Alan Miller: A Short Biography

Alan Miller has been writing professionally for the film and television industry for three decades. Asking for a typewriter for Christmas while most of his contemporaries were requesting ‘Action Men’ (with realistic hair and gripping hands), he pounded out stories and a multipage ‘thesis’ on Steven Spielberg without actually knowing then what a ‘thesis’ was. While he trained as a film editor at the BBC in Cardiff, South Wales, he was set a task by a friend to produce a 3,000 word short story every week based on that friend’s key word or phrase. One of these eventually mutated into his first novel, Nigh. Alan took menial jobs on any feature films he could, being employed on two by Rick McCallum (Star Wars fans, vent elsewhere).

Author_pic_Alan_Miller_COL2After coming runner up in The Lloyds National Screenwriting Competition in the late 80s, Alan decamped to London and was astounded at how many producers failed to smash his door down begging him to make their sagging second act work. Speaking of work, he suddenly realised that rumbling stomachs don’t un-rumble themselves without sustenance so he walked into the first production company he could find and started doing what he’d been trained to do. At Partridge Films he learned how to tell stories, worked on some award winning wildlife films and figured out that working with people with real fire in their bellies was something he grew to love. You don’t get rich making wildlife films. Moses himself, Charlton Heston, performed Alan’s first professional script.

While editing a BBC Natural World, Alan got a chance to direct a documentary back at the BBC based on the fans of the greatest TV show ever made™, The Prisoner (the 1967 original, of course). Despite the lure of the animal world into which he was immersing himself, he was anxious to break out into fiction writing. Back at Partridge, he continued to learn how to tell stories and was eventually entrusted with writing, directing, and producing a four part series on those who work in the Serengeti National Park. Alan was offered the first Steve Irwin show to direct (he turned it down out of a concern about where the genre was heading – Need a clue? Celebrity). He started work in Holland editing features. He wrote, directed, and cut numerous documentaries for a Dutch company and managed to squeeze out a few screenplays (one of which got a commendation from an American competition).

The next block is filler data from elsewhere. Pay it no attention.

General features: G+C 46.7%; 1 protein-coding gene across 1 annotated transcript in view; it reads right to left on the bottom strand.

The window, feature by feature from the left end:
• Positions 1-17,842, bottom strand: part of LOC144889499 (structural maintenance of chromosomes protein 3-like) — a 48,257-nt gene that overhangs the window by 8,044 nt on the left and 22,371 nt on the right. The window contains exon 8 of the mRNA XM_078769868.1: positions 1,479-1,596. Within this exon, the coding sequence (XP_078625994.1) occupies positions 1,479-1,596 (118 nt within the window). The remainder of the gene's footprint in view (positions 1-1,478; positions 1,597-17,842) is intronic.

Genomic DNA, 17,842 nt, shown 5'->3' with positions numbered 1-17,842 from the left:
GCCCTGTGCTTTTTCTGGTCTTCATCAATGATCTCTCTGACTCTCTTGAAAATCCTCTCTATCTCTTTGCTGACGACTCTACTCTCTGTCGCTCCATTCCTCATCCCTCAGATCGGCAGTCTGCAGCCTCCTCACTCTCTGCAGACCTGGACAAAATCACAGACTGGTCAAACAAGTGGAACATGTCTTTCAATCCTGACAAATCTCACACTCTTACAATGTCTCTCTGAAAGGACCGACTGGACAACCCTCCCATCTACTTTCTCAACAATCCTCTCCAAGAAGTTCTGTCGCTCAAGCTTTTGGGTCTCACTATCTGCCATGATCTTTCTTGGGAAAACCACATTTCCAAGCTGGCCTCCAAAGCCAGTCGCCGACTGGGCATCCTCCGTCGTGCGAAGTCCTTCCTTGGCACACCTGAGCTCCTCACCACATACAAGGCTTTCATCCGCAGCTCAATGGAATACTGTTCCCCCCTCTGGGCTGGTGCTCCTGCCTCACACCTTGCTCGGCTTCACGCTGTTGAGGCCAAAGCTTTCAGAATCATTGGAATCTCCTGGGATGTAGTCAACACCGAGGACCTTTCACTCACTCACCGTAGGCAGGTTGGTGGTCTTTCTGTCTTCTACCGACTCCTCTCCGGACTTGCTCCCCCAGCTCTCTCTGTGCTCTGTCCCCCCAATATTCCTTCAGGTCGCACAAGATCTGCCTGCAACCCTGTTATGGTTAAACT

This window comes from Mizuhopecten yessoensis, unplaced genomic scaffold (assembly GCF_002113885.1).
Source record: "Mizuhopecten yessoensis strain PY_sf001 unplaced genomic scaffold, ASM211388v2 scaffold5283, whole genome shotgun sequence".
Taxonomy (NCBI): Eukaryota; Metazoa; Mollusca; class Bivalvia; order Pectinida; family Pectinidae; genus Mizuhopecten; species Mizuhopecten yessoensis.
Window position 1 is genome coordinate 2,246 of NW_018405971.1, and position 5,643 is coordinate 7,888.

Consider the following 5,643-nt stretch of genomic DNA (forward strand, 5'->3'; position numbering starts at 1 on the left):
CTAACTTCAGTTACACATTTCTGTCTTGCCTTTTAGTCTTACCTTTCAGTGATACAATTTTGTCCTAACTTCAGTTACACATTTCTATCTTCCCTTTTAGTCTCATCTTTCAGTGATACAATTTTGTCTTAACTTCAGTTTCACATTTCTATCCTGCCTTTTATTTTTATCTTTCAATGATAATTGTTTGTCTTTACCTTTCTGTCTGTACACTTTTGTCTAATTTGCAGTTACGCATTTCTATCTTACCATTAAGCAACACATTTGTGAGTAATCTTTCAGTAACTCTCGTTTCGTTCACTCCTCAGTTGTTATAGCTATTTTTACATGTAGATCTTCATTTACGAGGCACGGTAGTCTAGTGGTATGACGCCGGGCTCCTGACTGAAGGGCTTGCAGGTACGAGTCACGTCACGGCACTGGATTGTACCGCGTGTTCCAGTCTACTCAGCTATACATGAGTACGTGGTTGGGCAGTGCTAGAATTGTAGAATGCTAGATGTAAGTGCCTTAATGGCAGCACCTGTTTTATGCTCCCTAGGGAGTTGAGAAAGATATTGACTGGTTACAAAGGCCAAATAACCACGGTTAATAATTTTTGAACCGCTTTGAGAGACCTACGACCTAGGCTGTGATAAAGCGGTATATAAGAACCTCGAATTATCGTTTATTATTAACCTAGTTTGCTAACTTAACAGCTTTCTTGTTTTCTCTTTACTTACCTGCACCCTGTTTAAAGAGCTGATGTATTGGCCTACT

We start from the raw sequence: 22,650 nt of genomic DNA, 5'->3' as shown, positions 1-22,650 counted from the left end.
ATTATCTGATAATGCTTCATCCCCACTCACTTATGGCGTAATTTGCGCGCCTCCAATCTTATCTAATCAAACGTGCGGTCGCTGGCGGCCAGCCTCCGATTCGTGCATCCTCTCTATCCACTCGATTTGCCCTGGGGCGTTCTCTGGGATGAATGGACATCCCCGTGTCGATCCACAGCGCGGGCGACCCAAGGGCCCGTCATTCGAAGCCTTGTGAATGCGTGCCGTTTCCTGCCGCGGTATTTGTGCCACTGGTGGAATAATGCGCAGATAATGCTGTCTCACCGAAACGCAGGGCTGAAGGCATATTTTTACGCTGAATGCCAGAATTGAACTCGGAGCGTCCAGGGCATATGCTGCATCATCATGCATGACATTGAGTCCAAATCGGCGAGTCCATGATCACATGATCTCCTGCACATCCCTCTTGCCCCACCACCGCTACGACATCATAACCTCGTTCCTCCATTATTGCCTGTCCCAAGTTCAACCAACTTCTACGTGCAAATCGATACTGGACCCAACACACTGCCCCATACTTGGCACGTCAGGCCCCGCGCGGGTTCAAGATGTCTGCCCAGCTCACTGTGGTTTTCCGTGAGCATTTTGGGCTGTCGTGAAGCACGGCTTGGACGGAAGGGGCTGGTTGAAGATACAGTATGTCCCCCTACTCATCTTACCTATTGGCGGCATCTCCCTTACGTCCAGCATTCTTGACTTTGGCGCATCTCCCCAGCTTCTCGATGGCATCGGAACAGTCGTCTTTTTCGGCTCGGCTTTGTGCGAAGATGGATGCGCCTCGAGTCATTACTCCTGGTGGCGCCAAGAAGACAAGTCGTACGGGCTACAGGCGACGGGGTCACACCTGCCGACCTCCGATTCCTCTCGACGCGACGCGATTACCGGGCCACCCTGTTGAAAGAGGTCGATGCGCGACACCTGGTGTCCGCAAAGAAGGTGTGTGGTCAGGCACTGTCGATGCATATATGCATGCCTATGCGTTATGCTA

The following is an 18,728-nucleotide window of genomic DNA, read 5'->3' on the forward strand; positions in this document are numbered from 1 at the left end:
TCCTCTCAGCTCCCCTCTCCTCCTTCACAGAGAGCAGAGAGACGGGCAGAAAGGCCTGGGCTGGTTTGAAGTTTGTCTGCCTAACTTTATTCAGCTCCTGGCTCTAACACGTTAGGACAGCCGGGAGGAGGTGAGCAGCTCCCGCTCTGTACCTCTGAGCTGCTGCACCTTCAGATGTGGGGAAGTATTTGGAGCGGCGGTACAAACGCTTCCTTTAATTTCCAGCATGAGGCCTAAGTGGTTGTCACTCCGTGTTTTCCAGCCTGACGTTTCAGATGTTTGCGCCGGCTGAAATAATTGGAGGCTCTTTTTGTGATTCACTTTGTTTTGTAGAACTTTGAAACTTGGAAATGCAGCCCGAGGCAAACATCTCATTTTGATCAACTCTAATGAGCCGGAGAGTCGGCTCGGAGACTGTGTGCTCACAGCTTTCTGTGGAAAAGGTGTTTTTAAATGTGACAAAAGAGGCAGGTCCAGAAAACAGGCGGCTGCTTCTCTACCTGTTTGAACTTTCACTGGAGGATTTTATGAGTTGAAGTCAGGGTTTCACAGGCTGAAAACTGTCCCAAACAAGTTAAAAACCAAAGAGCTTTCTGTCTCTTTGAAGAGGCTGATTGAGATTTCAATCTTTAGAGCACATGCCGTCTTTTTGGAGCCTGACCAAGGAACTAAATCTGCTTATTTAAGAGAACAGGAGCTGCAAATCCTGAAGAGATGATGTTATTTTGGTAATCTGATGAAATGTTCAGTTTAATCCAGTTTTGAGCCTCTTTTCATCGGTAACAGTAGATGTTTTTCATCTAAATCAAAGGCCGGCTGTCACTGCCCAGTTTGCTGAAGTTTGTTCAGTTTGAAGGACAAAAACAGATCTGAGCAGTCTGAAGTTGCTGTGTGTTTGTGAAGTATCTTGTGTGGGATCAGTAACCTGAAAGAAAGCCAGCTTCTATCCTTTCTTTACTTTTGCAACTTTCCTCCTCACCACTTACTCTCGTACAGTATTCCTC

And then it hit him after getting a Kindle for Christmas. Writing for the American market was a skill and a craft (most films he worked on were co-productions with American companies) but writing for himself or a perceived audience suddenly became very attractive. If you asked Alan what he did more than anything else, the obvious answer would be ‘read’. It was time for his ideas to reach the playground. In the Pulitzer Prize winning musical, Sunday In The Park With George by Stephen Sondheim, the artist George is bemoaning his fate as an artist. He says “But there’s nothing that’s not been said.” His girlfriend replies “But not by you, George…” That’s the philosophy of Alan’s current efforts via this site, www.camuspublishing.co.uk.

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